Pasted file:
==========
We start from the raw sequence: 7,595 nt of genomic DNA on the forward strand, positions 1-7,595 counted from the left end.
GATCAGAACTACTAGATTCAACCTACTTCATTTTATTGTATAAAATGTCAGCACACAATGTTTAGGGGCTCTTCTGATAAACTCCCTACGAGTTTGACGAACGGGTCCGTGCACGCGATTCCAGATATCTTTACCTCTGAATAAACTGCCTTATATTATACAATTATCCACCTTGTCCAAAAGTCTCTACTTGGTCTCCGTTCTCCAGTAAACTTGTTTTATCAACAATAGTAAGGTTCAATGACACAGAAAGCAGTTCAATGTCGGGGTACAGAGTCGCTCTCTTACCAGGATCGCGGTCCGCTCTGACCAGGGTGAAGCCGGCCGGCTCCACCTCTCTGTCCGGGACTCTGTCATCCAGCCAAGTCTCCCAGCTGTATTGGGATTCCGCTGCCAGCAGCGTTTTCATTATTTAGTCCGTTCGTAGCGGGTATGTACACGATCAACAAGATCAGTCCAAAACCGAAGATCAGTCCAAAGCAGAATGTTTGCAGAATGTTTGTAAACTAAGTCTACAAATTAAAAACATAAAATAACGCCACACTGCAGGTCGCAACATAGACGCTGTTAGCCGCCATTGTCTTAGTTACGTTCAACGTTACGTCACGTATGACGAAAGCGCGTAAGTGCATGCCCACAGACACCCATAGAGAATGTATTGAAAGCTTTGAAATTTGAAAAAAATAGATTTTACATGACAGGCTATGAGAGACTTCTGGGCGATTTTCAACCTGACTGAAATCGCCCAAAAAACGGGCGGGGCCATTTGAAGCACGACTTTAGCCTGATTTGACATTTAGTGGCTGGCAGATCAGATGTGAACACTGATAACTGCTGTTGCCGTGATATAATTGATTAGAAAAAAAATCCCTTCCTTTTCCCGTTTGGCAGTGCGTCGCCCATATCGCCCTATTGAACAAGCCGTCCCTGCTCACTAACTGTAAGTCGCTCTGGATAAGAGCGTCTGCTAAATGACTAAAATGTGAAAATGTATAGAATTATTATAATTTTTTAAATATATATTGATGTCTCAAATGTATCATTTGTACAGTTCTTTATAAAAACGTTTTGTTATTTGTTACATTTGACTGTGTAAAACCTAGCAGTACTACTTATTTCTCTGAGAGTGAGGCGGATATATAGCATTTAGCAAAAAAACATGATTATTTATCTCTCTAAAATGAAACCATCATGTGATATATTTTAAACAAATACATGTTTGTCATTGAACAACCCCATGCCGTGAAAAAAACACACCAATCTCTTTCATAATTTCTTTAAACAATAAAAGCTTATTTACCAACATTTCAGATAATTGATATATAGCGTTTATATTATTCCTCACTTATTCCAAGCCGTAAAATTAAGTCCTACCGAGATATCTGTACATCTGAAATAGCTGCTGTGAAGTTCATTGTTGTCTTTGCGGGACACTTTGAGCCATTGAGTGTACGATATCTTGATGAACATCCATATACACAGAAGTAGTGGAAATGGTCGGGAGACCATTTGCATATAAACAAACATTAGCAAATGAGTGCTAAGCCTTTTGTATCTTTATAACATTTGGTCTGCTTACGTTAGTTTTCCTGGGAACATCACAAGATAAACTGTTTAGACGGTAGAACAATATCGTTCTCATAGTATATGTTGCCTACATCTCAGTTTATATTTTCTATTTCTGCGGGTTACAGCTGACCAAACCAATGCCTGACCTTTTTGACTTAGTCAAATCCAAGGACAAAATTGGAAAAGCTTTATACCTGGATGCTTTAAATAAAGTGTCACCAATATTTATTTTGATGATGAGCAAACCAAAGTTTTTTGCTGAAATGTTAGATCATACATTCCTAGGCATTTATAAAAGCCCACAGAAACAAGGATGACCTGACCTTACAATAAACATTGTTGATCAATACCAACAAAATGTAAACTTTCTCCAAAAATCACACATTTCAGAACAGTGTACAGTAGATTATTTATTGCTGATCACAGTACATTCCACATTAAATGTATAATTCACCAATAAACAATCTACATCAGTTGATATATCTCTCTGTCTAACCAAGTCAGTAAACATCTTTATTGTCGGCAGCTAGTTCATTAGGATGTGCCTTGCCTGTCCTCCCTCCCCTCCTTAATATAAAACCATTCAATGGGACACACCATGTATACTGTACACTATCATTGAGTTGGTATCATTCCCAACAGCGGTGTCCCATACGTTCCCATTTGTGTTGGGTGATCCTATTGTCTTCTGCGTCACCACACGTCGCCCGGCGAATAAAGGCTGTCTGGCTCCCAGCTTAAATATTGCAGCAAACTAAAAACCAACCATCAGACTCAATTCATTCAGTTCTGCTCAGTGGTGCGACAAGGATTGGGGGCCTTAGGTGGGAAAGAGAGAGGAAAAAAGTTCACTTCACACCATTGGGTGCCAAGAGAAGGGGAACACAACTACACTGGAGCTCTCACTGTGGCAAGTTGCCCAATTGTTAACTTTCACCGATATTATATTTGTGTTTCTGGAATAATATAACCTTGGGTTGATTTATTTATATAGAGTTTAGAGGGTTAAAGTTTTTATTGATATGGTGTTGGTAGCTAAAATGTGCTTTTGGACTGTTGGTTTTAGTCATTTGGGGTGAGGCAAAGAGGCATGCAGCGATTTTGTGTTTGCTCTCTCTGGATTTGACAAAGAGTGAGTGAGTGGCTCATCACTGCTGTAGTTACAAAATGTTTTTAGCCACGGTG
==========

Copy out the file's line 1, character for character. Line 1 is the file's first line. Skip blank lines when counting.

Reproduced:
We start from the raw sequence: 7,595 nt of genomic DNA on the forward strand, positions 1-7,595 counted from the left end.